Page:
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At Muncaster Castle hangs a full-length portrait of Tom Skelton, dressed in fool's motley and holding a staff, with a document, in the form of a will, hanging beside him. Another, cruder version of the portrait used to hang at Haigh Hall near Wigan, but was sold to the Shakespeare Institute in 1957. The text of the document, as reproduced below, casts an interesting light on the whole "Tom Fool of Muncaster" legend. Only the title (omitted in the cruder version) indicates that Thomas Skelton was ever a resident at Muncaster, the poem itself specifies that when the "will" was written he lived at Haigh (shown below in an engraving from about 1700). The borough of Egremont is mentioned, as is a member of the Pennington family, but the name Nicholas Pennington is not associated with Muncaster either- it was used for several generations (particularly in the 17th century) of the branch of the family which lived in the Wigan area (see the genealogical work "Penningtoniana" by Joseph Foster, 1878).
Thanks to the wonders of online publication, subscribers to major journal back-number services can now see two articles from 1960 by E.W. Ives:
"Tom Skelton- A Seventeenth-Century Jester" in Shakespeare Survey no. 13, and
"Tom Skelton and Motley" in Notes and Queries December 1960 (New Series vol 7, no. 12)
Haigh Hall by Kip, c1700It turns out that Ives had, all those years ago, conducted the sort of dogged research I had hoped to do some day in Lancashire, and found just enough to make a coherent story. Ralph Wayte, Nicholas Pennington and Tom Turner were all important figures around Haigh in the mid-17th century, and it seems that Skelton moved there from Muncaster in 1659, following the death of Joseph Pennington of Muncaster, whose young heir William became a ward of Sir Roger Bradshaigh of Haigh, who had married Joseph's sister Elizabeth in 1647. Ives also found that Ralph Waite was buried in January 1666 (1665 Old Style dating), thus establishing a very limited time-span during which the portrait could have been painted. Most importantly, it's a very long time after William Shakespeare created a character "Tom Fool" in the play "King Lear"- so this Tom was not the Bard's inspiration. The burial of a Thomas Scelton of Haigh is recorded in the Wigan parish register on 13 January 1668 (1667 Old Style), which fits with the late-middle-aged look of the portrait. Ives also analyses the comic/satiric aspects of the "will", looks briefly at some of the Skelton legends circulating in Cumbria (but not, it seems, around Haigh) and offers an explanation for the existence of the crude copy version of the picture- once young William Pennington came of age, and returned to Muncaster, about 1676, he was offered the original, and the Bradshaighs had the copy made for their own collection.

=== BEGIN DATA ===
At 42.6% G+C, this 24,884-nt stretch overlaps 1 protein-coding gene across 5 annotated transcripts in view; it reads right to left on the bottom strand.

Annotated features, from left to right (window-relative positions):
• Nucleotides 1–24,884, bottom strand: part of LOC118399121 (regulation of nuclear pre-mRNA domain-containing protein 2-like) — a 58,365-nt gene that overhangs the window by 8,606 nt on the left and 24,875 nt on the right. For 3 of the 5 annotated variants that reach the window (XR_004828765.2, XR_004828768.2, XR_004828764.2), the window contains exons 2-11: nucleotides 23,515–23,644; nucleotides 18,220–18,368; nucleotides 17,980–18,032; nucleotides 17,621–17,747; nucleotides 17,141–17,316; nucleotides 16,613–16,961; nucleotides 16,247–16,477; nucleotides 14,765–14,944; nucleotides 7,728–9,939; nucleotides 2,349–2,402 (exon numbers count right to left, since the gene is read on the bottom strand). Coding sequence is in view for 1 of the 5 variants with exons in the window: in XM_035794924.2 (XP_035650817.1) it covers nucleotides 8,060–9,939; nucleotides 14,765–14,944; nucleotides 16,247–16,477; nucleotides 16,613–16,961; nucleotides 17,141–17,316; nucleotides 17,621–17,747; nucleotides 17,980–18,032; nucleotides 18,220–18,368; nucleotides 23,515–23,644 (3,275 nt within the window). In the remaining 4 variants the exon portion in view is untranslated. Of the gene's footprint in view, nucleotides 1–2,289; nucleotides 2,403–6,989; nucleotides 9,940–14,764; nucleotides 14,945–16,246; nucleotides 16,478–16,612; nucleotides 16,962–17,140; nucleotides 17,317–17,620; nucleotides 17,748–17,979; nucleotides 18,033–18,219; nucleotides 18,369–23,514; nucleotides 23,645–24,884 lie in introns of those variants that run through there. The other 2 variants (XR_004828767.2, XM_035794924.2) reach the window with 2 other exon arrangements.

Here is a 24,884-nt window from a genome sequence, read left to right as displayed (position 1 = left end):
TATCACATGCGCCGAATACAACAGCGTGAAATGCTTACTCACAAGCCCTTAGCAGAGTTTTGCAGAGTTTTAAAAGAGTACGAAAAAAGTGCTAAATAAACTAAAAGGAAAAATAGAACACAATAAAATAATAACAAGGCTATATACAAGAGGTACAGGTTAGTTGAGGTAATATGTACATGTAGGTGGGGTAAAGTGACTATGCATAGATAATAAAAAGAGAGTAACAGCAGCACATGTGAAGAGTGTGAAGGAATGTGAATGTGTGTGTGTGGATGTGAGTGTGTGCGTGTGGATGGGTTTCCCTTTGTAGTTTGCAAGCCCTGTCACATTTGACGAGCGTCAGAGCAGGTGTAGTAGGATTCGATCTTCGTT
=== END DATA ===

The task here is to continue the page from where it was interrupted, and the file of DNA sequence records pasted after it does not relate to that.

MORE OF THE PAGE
Thoms. Skelton late fool of Muncaster last will and Testament

Be it known to ye, oh grave and wise men all,
That I Thom Fool am Sheriff of ye Hall,
I mean the Hall of Haigh, where I command
What neither I nor you do understand.
My Under Sheriff is Ralph Wayte you know,
As wise as I am and as witty too.
Of Egremond I have Burrow Serjeant beene,
Of Wiggan Bailiff too, as may be seen
By my white staff of office in my hand,
being carried straight as the badge of my command:
A low high constable too was once my calling,
Which I enjoyed under kind Henry Rawling;
And when the Fates a new Sheriff send,
I'm Under Sheriff prick'd World without end.
He who doth question my authority
May see the seal and patten here ly by.
The dish with luggs which I do carry here
Shews all my living is in good strong beer.
If scurvy lads to me abuses do,
I'll call 'em scurvy rogues and rascals too.
Fair Dolly Copeland in my cap is placed;
Monstrous fair is she, and as good as all the rest.
Honest Nich. Pennington, honest Ths. Turner, both
Will bury me when I this world go forth.
But let me not be carry'd o'er the brigg,
Lest falling I in Duggas River ligg;
Nor let my body by old Charnock lye,
But by Will. Caddy, for he'll lye quietly
And when I'm bury'd then my friends may drink,
But each man pay for himself, that's best I think.
This is my Will, and this I know will be
Perform'd by them as they have promised me.

Sign'd, Seal'd, Publish'd, and Declared in the presence of

THS. SKELTON, X his Mark